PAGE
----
On February 9, 1870, Dr. Lewis Sayre was summoned by Dr. James Sims to consult on a perplexing case: a 5-year old boy pale and delicate in appearance, unable to walk or stand erect without assistance.  Sayre diagnosed the boy's condition as resulting from his penis being unduly constricted by the surrounding foreskin and recommended that the boy be circumcised.  The child's health actually improved.  Sayre tried the same technique on a few other children and discovered that their health also improved.  He then published his astonishing results in the Transactions of the American Medical Association, convinced that he had discovered the cure to a whole variety of childhood maladies.  Sayre wrote that "many of the cases of irritable children, with restless sleep, and bad digestion, which are often attributed to worms, is solely due to the irritation of the nervous system caused by an adherent or constricted prepuce."


            Sayre's work attracted a great deal of interest.  The interest stemmed not only from the surprising conclusion, but also from the fact that Sayre was one of the most prominent physicians in the United States at the time.  In 1880, he was to be elected president of the American Medical Association (AMA).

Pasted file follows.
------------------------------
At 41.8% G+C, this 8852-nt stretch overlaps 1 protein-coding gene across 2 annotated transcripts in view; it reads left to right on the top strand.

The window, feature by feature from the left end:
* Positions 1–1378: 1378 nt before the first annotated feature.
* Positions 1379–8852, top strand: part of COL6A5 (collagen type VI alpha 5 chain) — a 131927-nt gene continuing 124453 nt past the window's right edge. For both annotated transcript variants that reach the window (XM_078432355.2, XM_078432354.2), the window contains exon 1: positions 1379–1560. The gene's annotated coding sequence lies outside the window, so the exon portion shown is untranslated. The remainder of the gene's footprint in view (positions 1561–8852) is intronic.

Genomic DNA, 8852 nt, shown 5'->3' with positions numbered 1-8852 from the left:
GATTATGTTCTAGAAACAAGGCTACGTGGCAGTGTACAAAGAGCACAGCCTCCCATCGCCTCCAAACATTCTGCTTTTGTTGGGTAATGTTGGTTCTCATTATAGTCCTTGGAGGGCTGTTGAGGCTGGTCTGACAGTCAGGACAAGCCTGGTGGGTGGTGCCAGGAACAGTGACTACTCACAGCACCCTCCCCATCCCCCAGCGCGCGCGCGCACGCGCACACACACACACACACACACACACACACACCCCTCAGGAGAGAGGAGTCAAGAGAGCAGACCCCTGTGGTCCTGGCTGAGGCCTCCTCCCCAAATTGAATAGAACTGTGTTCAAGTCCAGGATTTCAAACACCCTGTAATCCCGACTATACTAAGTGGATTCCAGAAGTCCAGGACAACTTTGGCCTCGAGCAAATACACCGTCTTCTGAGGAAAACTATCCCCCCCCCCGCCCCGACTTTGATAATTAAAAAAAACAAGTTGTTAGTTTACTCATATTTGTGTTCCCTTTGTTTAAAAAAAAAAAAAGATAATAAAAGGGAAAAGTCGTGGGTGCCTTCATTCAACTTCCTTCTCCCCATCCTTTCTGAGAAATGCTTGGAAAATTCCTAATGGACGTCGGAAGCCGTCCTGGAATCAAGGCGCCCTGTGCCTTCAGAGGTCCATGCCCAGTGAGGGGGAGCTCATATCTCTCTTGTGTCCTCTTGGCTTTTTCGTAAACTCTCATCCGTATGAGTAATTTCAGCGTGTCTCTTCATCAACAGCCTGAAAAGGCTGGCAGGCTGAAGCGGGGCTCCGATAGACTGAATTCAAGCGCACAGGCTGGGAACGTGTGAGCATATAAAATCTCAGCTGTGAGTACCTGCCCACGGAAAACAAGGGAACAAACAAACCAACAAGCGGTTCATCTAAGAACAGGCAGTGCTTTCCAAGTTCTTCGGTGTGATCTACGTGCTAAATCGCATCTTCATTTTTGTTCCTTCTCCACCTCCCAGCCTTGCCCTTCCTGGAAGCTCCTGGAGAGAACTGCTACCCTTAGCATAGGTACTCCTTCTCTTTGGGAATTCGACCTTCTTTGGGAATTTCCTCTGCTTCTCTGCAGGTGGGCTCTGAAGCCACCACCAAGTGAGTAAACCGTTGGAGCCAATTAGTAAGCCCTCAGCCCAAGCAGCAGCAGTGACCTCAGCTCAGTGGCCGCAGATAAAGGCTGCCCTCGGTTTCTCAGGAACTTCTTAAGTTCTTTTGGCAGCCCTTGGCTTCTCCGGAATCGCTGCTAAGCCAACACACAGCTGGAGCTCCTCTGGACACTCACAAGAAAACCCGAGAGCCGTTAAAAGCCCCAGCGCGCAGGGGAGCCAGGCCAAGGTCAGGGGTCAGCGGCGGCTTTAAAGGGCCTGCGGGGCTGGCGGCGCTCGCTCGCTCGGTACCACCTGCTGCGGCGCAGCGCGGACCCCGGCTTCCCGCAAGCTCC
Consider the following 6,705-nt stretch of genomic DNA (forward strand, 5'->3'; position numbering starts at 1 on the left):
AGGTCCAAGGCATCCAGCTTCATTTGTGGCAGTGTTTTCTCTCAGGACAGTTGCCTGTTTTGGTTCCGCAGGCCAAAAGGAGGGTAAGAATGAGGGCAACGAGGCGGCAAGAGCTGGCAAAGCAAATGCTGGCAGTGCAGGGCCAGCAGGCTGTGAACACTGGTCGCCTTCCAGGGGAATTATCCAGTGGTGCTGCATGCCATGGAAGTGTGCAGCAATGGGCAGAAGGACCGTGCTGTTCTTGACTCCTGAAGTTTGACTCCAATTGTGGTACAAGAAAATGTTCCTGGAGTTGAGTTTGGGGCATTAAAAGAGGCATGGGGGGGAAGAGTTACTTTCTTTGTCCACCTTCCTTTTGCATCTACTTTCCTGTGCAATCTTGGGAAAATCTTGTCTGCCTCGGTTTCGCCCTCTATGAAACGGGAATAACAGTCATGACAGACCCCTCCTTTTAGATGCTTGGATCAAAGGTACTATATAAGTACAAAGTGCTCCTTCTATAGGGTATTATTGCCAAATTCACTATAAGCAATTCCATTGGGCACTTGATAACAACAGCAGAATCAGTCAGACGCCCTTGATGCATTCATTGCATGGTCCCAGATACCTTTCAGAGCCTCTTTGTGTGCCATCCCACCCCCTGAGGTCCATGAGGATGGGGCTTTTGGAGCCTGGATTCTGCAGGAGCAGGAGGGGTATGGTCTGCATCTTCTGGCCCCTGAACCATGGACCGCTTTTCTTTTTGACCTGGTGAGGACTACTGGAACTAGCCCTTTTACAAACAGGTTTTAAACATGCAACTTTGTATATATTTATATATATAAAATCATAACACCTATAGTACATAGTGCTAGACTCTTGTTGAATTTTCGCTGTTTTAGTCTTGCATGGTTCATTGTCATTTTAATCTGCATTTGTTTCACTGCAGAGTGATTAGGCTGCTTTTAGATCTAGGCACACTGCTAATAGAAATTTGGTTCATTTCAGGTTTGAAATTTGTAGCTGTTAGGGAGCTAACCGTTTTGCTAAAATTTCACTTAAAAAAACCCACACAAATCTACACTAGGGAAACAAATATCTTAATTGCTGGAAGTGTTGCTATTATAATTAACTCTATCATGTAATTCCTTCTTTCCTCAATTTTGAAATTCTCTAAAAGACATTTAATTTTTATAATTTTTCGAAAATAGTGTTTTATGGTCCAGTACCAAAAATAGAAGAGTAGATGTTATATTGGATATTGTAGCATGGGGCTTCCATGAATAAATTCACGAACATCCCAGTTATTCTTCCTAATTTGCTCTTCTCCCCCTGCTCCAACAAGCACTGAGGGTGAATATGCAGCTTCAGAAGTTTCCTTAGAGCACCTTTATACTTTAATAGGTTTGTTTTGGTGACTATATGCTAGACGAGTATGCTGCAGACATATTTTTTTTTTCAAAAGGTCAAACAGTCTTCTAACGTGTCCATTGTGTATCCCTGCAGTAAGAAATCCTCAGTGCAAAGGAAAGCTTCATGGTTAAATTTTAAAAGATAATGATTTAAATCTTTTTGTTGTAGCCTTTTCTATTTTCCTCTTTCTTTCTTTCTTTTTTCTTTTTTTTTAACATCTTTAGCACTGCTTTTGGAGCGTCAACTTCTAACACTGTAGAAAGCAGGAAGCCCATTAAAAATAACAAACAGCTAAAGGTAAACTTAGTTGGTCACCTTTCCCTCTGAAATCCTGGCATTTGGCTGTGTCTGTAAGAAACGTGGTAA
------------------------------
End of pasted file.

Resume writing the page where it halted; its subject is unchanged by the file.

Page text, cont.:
For nearly 30 years, Sayre zealously promoted circumcision as a cure for a wide variety of maladies, including but not limited to orthopedic problems, epilepsy, hernia, and "lunacy."  In 1875, he issued a pamphlet titled Spinal Anemia with Partial Paralysis and Want of Co-operation from Irritation of the Genitals in which he proposed that "peripheral irritation" from the foreskin could produce "an insanity of the muscles," meaning that the muscles would act involuntarily "without the controlling power of the person's brain."


            Sayre's claims led to others trying similar experiments.  Sims and other physicians developed a whole host of new genital surgeries designed to alleviate psychological problems  --"cutting the body to cure the mind."  Some of the procedures included ovariotomy  --removing a woman's healthy ovaries in order to relieve the symptoms ranging from hysteria and neurasthenia (nervous exhaustion) to backaches;  Cliterectomies were also performed.  Significantly, these procedures were not marginal medical procedures practiced by a handful of crackpots; rather they were "central in the arsenal of late-nineteenth-century gynecology."  Moreover, they were still being practiced in the U.S. long after they were abandoned in Europe.


What is notable in retrospect, though, is that while female sexual surgery gradually declined, male circumcision eventually became standard practice..  Moreover, procedures like cliterectomy and "normal ovariotomy," even in the days of their greatest acceptance, were performed on a small minority of American women.  Yet circumcision, quietly democratized in the last decade of the nineteenth century, was subsequently extended to a majority of the male population.